Cryptography: A Bernie Madoff-style scheme may have crushed prominent lenders
An unprecedented crisis of confidence has affected the cryptocurrency industry for several months.
To gauge this, just look at cryptocurrency prices, which are often associated with a platform or project. The cryptocurrency market has lost $2 trillion in value since hitting an all-time high of $3 trillion in early November, according to data firm CoinGecko. The price of Bitcoin, the king of cryptocurrency, has fallen by more than two-thirds since it reached an all-time high of $69,044.77 on November 10.
The crisis intensified earlier this spring with an event that appears to have been contained. In early May, its sister coins Luna and UST or TerraUSD collapsed. The reason for the fall of the two cryptocurrencies was the fact that several investors wanted to liquidate their positions at the same time. At least $55 billion was wiped out in this disaster.
What had appeared as an isolated event finally revealed itself as an octopus with multiple ramifications. A month later, crypto lender Celsius Network, which acts as a bank, announced that it would suspend withdrawals, thus preventing its customers from accessing their funds. A few days later, Three Arrows Capital, or 3AC, a Singapore-based hedge fund, said it was surprised by the destruction of Luna, a digital currency in which the company has been exposed to more than $200 million.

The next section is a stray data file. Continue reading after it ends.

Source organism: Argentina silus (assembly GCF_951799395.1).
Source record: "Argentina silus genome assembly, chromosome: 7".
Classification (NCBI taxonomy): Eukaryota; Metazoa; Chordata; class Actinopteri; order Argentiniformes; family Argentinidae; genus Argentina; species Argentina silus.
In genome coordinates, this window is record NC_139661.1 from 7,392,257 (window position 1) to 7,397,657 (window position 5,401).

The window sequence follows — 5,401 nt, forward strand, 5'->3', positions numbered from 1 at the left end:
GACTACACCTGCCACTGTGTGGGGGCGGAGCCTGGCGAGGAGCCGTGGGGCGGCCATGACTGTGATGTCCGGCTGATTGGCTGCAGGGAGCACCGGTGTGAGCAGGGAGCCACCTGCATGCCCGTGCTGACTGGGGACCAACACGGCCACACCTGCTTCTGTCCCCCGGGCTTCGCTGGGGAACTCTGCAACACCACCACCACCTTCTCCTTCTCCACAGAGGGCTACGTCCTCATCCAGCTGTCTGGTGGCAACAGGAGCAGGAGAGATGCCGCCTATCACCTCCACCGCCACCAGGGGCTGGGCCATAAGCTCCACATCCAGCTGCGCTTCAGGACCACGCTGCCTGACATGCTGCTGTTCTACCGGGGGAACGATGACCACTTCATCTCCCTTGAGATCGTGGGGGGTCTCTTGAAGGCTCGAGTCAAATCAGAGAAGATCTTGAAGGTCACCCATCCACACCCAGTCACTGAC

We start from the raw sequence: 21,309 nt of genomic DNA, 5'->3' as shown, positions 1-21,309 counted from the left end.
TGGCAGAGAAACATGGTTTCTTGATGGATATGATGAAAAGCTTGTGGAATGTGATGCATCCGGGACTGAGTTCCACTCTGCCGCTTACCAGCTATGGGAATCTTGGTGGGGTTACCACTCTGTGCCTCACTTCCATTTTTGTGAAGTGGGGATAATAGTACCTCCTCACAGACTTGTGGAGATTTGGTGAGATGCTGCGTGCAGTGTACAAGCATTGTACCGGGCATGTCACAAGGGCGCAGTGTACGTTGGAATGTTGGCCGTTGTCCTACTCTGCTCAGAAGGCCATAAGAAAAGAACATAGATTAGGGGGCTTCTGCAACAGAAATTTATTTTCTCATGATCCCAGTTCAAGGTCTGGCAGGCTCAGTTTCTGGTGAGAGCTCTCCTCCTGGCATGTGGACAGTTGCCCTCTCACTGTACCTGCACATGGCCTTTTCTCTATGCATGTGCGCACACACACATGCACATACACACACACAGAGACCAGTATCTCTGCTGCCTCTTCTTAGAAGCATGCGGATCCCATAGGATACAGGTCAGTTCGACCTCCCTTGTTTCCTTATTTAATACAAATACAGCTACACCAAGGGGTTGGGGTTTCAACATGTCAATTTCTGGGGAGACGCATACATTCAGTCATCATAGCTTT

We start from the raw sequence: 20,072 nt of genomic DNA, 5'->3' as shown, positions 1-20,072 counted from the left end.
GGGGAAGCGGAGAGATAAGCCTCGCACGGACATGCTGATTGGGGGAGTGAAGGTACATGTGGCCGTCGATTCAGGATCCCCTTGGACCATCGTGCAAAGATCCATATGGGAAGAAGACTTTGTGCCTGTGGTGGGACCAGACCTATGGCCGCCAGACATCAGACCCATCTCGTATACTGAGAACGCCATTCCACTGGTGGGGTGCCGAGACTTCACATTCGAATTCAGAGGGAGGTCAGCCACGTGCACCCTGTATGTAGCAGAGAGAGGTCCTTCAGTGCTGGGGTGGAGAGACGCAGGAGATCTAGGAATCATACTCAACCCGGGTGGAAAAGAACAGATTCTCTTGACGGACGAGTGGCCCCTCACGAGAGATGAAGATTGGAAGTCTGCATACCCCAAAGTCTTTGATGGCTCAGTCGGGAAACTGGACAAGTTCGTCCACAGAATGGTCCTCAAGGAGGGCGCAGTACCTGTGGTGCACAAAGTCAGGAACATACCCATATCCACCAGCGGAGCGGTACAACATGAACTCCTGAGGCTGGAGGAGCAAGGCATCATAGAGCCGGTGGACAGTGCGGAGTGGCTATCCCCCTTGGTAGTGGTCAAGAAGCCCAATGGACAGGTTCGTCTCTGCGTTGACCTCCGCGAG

Voyager Digital, another cryptocurrency lender, has announced that 3AC has defaulted on a loan of at least $630 million it provided to it. Babel Finance, CoinLoan, CoinFlex and other cryptocurrency lenders have also suspended withdrawals. BlockFi, one of the big names in the sector, has been forced to seek help from young crypto billionaire Sam Bankman-Fried, founder of the FTX.com platform. The liquidity crunch has spread to other small lenders such as Fuld. Crypto exchange Blockchain.com has warned its shareholders that it could lose $270 million in connection with 3AC.